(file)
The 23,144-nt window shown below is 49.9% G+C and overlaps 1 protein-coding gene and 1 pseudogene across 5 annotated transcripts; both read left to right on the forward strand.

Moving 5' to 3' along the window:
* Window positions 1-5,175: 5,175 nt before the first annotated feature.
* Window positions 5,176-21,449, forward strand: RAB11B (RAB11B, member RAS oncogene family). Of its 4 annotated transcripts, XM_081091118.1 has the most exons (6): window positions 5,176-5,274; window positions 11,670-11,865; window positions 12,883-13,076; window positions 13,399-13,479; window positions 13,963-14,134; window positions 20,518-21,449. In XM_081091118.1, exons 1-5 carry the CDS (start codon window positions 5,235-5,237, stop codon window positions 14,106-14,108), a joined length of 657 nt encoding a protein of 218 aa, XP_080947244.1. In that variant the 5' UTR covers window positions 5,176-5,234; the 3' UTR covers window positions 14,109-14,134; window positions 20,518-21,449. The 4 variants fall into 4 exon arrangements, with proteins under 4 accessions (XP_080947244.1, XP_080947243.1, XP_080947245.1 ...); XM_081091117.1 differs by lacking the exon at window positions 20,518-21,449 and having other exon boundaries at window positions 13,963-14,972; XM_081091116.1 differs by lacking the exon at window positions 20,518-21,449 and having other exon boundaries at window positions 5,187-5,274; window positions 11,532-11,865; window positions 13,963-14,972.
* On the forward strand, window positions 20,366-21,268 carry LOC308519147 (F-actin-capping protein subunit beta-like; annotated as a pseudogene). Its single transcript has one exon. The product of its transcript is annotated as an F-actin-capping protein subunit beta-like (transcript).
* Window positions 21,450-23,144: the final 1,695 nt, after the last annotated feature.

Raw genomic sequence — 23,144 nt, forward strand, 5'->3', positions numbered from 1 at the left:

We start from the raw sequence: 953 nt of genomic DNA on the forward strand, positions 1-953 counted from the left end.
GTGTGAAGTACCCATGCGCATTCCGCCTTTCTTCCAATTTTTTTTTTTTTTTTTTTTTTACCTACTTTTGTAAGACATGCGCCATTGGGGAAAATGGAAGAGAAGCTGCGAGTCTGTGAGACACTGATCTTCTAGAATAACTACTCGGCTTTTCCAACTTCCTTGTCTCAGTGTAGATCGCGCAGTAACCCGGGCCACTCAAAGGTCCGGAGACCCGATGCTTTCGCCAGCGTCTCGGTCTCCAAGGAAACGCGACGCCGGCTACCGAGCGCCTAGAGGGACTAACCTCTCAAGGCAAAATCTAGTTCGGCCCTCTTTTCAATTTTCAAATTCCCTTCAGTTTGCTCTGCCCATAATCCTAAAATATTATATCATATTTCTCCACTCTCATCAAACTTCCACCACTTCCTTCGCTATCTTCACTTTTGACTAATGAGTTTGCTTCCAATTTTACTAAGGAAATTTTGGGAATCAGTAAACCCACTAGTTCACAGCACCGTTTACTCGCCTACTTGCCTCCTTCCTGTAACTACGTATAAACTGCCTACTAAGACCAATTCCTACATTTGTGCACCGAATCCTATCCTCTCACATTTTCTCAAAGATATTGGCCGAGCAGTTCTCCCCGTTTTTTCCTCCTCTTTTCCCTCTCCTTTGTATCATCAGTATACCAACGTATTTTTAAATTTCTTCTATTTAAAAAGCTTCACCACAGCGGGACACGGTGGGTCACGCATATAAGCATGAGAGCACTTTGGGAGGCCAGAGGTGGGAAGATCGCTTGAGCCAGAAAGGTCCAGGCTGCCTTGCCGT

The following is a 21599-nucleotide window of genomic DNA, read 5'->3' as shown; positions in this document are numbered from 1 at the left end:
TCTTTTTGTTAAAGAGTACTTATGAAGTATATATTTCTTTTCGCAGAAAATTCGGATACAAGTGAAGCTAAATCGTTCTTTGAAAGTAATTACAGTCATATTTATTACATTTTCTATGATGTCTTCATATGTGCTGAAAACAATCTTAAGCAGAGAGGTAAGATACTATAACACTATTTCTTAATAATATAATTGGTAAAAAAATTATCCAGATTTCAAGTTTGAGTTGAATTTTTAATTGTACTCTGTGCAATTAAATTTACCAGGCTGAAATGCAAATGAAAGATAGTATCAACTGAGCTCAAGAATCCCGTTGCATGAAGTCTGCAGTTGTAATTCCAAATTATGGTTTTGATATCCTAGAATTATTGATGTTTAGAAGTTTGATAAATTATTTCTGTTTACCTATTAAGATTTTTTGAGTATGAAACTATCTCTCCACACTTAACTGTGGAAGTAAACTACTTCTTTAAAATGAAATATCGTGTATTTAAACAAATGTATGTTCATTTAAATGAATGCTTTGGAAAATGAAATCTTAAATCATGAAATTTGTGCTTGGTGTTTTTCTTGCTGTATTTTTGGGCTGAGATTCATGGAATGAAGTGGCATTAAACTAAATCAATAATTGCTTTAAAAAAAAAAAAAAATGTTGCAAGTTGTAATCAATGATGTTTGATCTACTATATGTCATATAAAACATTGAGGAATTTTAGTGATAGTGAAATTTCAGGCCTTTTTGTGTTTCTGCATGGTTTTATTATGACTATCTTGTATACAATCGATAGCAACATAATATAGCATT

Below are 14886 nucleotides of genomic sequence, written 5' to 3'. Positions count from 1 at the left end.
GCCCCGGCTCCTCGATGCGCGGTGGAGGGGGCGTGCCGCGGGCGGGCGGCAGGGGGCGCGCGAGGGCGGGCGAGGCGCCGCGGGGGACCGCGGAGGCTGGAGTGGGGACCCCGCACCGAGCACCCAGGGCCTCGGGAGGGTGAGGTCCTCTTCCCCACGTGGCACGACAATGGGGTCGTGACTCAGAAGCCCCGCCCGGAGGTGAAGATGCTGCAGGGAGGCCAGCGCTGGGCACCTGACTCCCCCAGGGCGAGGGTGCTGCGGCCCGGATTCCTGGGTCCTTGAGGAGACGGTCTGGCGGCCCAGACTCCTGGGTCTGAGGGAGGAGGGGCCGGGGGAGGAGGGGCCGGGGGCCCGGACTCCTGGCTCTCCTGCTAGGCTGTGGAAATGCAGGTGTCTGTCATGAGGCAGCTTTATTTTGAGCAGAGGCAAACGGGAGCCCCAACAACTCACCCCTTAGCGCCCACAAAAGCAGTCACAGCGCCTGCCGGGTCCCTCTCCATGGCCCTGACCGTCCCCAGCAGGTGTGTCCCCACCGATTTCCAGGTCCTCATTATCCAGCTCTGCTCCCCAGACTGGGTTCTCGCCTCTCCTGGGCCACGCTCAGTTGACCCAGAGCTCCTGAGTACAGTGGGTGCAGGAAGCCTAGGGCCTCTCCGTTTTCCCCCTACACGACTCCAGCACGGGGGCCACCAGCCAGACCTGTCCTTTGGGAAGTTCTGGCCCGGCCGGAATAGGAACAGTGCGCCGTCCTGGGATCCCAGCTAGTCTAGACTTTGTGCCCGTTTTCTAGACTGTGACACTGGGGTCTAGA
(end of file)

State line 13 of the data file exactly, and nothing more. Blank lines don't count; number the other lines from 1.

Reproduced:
GCCCCGGCTCCTCGATGCGCGGTGGAGGGGGCGTGCCGCGGGCGGGCGGCAGGGGGCGCGCGAGGGCGGGCGAGGCGCCGCGGGGGACCGCGGAGGCTGGAGTGGGGACCCCGCACCGAGCACCCAGGGCCTCGGGAGGGTGAGGTCCTCTTCCCCACGTGGCACGACAATGGGGTCGTGACTCAGAAGCCCCGCCCGGAGGTGAAGATGCTGCAGGGAGGCCAGCGCTGGGCACCTGACTCCCCCAGGGCGAGGGTGCTGCGGCCCGGATTCCTGGGTCCTTGAGGAGACGGTCTGGCGGCCCAGACTCCTGGGTCTGAGGGAGGAGGGGCCGGGGGAGGAGGGGCCGGGGGCCCGGACTCCTGGCTCTCCTGCTAGGCTGTGGAAATGCAGGTGTCTGTCATGAGGCAGCTTTATTTTGAGCAGAGGCAAACGGGAGCCCCAACAACTCACCCCTTAGCGCCCACAAAAGCAGTCACAGCGCCTGCCGGGTCCCTCTCCATGGCCCTGACCGTCCCCAGCAGGTGTGTCCCCACCGATTTCCAGGTCCTCATTATCCAGCTCTGCTCCCCAGACTGGGTTCTCGCCTCTCCTGGGCCACGCTCAGTTGACCCAGAGCTCCTGAGTACAGTGGGTGCAGGAAGCCTAGGGCCTCTCCGTTTTCCCCCTACACGACTCCAGCACGGGGGCCACCAGCCAGACCTGTCCTTTGGGAAGTTCTGGCCCGGCCGGAATAGGAACAGTGCGCCGTCCTGGGATCCCAGCTAGTCTAGACTTTGTGCCCGTTTTCTAGACTGTGACACTGGGGTCTAGA